(anonymous for now 'cause I'm one of the 30-40 people whose Ronnies submission is awaiting Ron's judgment and this is not about sucking up)


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23. On 2005-12-07, Green said:

Although people have hinted at it before, I'm hoping that one of the happy side effects of closing the RPG Theory and GNS forums at the Forge would be so that game designers like myself who have only tangental interest in pure theory can have more freedom to get constructive feedback on our efforts.  One of the things I'm looking forward to is linking theory to actual play, design, and RPG trends.  Too often in the past, I felt like I was in the wrong place at the Forge because all I wanted to do was design games and discuss aspects of gaming that apply to real RPGs and real experiences.  It's a . . . refreshing change.


24. On 2005-12-07, the GreyOrm said:

I agree with everything but the Sin. I think it is not a sin, not in any way, that a newbie coming into an established theory community has to be more humble than a newbie coming into a new theory community. Why? Simple logistics.

There's more to learn from established theory, less free range to explore (because it's already been), and more you are ignorant about. There's more listening you need to do.

Not fair? Too bad.

Otherwise, you're arguing that scientific disciplines are full of the Sin, for precisely the same reason. Can I walk into a discussion of Chaos theory or String theory with less or an equal amount of humility than I could have fifteen or twenty years ago?

By Odin, no!

With a basic professional level understanding of physics and mathematics, fifteen years ago I could walk into either and spit crap left and right until something stuck, without fear of being contradicted or otherwise shot down for doing so.

Today? I'd better walk in meekly and say humbly, "Teach me, Master, that I might learn to argue with you." Then sit down, shut up, and listen, only speaking up to help myself clarify my understanding of the points presented to me.

Once I go through all that, then and ONLY then can I start spitting crap wherever I feel, because I'll know where I actually can do so and how best to make it stick.

Not fair? Welcome to life. Welcome to the path of wisdom.

Now, the Sin...that's our failure to provide that coherent starting point the willing student can step forward to. We had an academic conference into which we threw novices and expected them to contribute and participate on the same level as masters, while trying to educate them at the same time.

What hubris on our part, inspiring hubris in theirs, supporting the lie of equality of opinion, thus confusing, angering, frustrating all involved. There is the Sin, as I see it.

Of course, though I disagree precisely with where lies the sin, the solution undertaken provides reparation for either, whichever it may be, and regardless of how raw my chosen metaphor rubs anyone—some of whom undoubtedly, and ironically, will incorrectly take this as a defense of hubris and dogma, and so miss the truth in it.

- Raven


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25. On 2005-12-07, ffilz said:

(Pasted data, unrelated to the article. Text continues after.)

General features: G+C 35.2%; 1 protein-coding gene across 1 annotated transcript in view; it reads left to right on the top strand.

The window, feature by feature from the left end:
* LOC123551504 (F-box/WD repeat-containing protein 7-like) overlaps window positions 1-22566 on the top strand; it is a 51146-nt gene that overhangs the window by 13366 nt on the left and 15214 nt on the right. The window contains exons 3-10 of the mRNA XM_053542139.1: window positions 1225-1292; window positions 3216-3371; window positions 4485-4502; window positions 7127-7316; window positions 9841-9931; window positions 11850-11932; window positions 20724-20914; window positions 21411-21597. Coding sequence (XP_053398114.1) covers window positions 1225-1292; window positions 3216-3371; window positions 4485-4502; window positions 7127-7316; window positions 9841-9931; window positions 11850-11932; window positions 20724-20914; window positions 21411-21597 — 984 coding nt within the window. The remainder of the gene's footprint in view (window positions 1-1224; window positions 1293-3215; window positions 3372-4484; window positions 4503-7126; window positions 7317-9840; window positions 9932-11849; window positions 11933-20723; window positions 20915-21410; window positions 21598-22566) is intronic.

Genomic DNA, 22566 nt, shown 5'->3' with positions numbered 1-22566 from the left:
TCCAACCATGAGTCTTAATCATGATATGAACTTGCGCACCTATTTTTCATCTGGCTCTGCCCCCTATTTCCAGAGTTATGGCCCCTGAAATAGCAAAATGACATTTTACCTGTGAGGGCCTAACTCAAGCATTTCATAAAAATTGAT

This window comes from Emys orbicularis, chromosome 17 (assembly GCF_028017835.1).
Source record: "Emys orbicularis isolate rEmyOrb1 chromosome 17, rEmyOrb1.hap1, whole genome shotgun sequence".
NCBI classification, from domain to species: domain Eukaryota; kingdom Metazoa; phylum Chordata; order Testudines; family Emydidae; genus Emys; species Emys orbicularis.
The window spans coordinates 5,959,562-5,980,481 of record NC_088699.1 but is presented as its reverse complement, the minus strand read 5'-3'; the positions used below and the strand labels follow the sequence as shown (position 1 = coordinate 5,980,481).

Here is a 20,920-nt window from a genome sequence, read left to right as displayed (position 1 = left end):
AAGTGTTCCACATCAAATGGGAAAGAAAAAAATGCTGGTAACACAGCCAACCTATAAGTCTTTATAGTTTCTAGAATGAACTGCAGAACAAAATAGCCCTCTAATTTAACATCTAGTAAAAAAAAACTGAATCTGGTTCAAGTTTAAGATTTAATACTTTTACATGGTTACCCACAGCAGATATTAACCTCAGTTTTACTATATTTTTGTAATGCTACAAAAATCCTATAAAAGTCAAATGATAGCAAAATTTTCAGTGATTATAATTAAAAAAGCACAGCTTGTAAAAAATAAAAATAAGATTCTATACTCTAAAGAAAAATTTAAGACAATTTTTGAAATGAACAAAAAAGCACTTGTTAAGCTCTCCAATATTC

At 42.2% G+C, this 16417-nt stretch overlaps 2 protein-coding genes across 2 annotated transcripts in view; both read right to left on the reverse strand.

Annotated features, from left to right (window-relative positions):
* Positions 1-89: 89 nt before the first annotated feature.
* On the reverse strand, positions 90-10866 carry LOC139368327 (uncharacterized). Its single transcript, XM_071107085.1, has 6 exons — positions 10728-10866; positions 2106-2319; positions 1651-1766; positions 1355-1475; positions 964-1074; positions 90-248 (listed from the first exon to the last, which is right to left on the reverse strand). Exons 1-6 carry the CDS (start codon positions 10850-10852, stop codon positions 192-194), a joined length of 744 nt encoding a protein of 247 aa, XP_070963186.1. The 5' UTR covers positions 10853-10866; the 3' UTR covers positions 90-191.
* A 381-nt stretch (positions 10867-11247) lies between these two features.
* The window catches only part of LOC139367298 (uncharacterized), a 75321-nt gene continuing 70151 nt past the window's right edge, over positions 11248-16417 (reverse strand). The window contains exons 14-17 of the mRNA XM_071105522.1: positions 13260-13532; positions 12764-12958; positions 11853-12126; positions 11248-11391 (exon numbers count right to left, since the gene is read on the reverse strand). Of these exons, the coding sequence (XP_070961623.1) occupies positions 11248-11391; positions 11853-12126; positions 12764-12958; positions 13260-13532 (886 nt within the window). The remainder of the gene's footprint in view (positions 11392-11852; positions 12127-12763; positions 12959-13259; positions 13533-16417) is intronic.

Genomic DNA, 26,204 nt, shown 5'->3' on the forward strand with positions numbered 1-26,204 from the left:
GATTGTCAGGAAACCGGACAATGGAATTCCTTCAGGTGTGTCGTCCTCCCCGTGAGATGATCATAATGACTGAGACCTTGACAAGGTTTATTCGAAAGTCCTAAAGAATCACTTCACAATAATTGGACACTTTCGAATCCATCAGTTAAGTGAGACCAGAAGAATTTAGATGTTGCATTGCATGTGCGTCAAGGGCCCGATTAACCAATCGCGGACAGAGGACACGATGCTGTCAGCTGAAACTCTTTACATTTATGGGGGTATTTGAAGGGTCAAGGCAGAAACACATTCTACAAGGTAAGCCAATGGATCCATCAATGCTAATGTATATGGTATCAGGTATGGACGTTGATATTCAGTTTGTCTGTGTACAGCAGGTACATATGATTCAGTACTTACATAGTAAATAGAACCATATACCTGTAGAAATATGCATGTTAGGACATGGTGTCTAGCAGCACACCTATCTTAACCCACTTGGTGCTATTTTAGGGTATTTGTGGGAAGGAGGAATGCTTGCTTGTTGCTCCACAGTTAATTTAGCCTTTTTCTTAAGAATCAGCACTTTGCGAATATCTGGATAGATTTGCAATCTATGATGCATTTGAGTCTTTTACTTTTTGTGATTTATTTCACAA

Good points about newcommer humbleness when coming into a mature field. However, one thing I think would be cool if there was a way to make it all happen would be "classes" where a teacher teaches the material, but part of teaching stuff like this is to let the students try their wings at deriving theory (even though it's covered ground) or otherwise talking about it. I for one learn a lot better when I am working through the theory myself rather than just having it regurgitated (and the fact that lots of [most] college courses are structured this way suggests that it's a proven way to teach).



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26. On 2005-12-07, Troy_Costisick said:


Well, I see Vince's point and agree with it.  However, I am with you 100%, Raven, on the sin of not providing the newcomers something to grasp and hold onto as they learn.  Hopefully we are constructing that in the RPG theory forum now.  I encourage everyone to send Ron batches of useful links so we cand build on what's already there.  I know we'll all benefit from it.




27. On 2005-12-07, John Laviolette said:

nope, I'm going to have to agree with Vincent and not Raven. sorry.

here's why: unlike a scientific discipline, there is no introductory text to the theory *as it now stands*, nor is there an introduction to the *entire* theory. what we have are a few articles on different aspects of the GNS portion of the theory as they were understood at specific moments in time, without any revisions, and pointers to old discussions, again frozen in time, complete with wrong-headed assumptions by "newbies" at that time trying to join the discussion. on top of this, there are several aspects of the theory that aren't even linked; they were merely mentioned in passing, sometimes in a thread not otherwise about theory. sometimes, not even described on the Forge itself, but on some other forum.

what scientific discipline requires you to read the entire history of a theory, including all the mistakes? and with not even a final summary that says "here is what we finally concluded from all that arguing"?

and how can it *not* be a sin for theorists in such circumstances to speak with condescension and arrogance to those trying to learn?

it's like saying "RTFM" when there is no "FM". just a lot of notes on discussions about what might be included in the "FM". and most of it is obsolete.